REVIEW: Seven-Day Magic by Edward Eager

REVIEW: Seven-Day Magic by Edward EagerSeven-Day Magic (Tales of Magic #7) by Edward Eager
Also in this series: Half Magic, Magic or Not?, The Well-Wishers, The Time Garden
Published by Harcourt Children's Books (1962), Paperback, 190pg
Filed under: Fantasy, Fiction
Got my copy from: Library
Buy your own copy at Amazon or BookDepository (affiliate links | info) or add it to your Goodreads shelf.

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A seven-day book of magic proves to be fractious for five children, who must learn the book's rules and tame its magic. (from Goodreads)

Another great Edward Eager book! Seven-Day Magic has a lot of similar qualities to Magic or Not?, my current favorite Ed. Eager book. It’s got older kids (so there’s less time spent explaining things to younger siblings), themes of friendship, responsibility and trust run throughout, and it’s very, very meta.

Seven-Day Magic is special, though, because it’s got book-related magic in it! As a book nerd, I got a special thrill from that. The kids got to visit their favorite book-worlds and interact with the people who live in them! It’s almost like going to a really good theme park– or, rather, like hearing about a really good theme park from someone who’s been there. Satisfying, but you DO end up wanting to go yourself.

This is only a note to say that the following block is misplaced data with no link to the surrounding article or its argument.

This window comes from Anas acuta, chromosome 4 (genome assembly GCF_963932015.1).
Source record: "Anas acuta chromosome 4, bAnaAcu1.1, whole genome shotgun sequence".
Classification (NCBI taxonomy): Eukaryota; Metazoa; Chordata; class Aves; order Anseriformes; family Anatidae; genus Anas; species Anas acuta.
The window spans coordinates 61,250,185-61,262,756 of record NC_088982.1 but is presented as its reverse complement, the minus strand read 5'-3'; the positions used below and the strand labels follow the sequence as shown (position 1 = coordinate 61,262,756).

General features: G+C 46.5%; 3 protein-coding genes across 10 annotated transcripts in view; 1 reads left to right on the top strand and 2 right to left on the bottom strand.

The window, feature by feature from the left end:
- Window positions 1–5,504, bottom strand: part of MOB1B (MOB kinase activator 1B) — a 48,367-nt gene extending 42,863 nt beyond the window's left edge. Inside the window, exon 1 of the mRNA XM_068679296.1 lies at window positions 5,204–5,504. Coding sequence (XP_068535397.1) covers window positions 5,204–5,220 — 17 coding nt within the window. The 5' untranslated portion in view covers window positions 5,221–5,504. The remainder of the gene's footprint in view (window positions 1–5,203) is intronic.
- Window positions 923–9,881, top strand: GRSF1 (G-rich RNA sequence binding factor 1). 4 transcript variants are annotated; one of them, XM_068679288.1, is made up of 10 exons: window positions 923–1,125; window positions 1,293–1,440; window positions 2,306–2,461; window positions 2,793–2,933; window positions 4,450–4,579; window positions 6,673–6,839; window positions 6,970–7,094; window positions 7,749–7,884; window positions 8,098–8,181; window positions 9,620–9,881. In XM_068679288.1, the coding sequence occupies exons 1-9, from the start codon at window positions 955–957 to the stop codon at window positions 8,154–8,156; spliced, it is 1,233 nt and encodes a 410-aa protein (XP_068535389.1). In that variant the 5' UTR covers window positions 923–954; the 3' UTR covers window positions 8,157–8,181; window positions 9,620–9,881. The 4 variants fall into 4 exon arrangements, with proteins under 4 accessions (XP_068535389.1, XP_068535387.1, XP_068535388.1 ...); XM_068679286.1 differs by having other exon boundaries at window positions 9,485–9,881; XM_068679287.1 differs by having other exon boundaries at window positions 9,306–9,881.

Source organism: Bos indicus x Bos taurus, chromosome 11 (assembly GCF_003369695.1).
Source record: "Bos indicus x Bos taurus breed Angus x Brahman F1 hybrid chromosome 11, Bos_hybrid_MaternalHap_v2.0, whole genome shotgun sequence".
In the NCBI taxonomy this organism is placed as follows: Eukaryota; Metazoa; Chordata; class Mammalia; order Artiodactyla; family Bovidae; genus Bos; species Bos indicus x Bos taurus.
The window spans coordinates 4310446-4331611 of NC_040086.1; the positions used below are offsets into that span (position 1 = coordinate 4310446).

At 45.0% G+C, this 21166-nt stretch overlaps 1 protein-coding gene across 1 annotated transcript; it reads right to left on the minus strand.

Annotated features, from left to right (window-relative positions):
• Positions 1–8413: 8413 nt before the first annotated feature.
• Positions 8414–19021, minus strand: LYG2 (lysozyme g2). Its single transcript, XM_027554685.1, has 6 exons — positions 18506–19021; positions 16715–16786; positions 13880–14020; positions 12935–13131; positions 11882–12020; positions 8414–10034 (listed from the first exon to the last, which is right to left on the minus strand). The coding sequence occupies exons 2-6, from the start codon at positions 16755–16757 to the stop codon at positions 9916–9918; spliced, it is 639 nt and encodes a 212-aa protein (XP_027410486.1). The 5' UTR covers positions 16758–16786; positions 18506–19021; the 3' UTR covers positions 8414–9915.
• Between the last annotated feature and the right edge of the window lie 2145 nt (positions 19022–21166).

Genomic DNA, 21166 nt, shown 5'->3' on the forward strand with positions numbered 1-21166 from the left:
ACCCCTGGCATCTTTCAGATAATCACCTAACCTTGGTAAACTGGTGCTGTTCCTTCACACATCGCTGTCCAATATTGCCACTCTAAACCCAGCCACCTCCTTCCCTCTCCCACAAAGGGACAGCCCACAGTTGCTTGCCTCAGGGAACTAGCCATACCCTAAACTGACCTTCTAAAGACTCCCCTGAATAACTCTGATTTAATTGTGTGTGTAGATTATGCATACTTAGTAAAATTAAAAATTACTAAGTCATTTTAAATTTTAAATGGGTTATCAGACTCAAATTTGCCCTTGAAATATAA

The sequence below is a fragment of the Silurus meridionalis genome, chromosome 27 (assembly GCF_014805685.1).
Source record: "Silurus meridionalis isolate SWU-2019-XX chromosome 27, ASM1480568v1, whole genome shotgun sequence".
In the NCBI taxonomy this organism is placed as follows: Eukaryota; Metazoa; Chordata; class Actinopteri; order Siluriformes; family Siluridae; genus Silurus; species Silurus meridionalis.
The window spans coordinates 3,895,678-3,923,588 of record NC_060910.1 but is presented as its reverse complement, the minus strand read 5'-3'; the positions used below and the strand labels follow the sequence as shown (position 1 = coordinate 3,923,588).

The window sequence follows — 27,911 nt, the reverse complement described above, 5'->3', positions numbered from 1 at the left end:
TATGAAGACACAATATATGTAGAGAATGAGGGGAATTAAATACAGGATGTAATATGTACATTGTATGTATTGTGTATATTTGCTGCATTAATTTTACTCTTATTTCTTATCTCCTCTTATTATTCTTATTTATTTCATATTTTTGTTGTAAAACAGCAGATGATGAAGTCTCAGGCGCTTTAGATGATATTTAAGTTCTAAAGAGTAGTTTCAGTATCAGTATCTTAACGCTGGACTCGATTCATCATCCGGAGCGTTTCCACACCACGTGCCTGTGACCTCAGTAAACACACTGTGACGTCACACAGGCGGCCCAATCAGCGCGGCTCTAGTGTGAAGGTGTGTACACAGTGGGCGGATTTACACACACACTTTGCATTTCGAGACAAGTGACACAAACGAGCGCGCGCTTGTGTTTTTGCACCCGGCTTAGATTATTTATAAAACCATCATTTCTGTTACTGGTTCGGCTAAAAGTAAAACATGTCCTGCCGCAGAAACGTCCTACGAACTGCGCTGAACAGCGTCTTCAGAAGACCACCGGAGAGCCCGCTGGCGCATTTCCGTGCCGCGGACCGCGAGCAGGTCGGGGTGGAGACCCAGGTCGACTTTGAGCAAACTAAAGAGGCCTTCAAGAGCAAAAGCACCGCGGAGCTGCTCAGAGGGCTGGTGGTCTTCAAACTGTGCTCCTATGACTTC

My favorite part was when the kids visited Oz, though it’s not the Oz from L. Frank Baum’s books. I guess Ed. Eager wanted to avoid copycatting too much, as he set the Oz portion of his book in a pre-Dorothy setting. It’s a younger Oz that the Seven-Day Magic kids visit, but it’s still exciting and lovely and I really want to be a literature tourist, too. So jealous!

The ending sequence is perhaps the darkest one I’ve read in an Edward Eager book so far: there’s a lot of introspection and danger, and if someone like, say, Lev Grossman had written this book, someone probably would have died.

It’s NOT a Lev Grossman book, though, and so everything turns out alright. The nice thing about most kids books is that you can nearly always fix something and make things sunshine-y again. They’re very hopeful things, kids books.

If you’ve never read an Edward Eager book before, but you’re particularly fond of other kids books like the Chronicles of Narnia, the Wizard of Oz, or the Little House books, then you should definitely add this book to your to-read list. (Also Magic or Not?, because it’s my favorite and they go together well.)

Already a fan? Then you’ll no doubt LOVE Seven-Day Magic! Read itttttt.

Read: May 18, 2013

This is a fabulous article on Tor.com about Seven-Day Magic. Check it out if you’ve already read the book– beware if you haven’t, though, because there’s spoilers.

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2 Comments

  1. Oo look how pretty your blog is!

    I cannot be on board with your love for Magic or Not as it is by far my least favorite of the seven, but this one, this one is wonderful. I adore Barnaby’s adventure. It is so damn creepy, and I like the indictment of trying to go it alone — which now that I think of it, Edward Eager returns to that theme a lot. Hm. I’m going to have to reread these books with that in mind.

    • Yes, he DOES place great emphasis on friendship and having friends and not dealing with things (like hurt feelings) alone. That’s probably why there’s always a million protagonists in all his books! The more the merrier, kinda?

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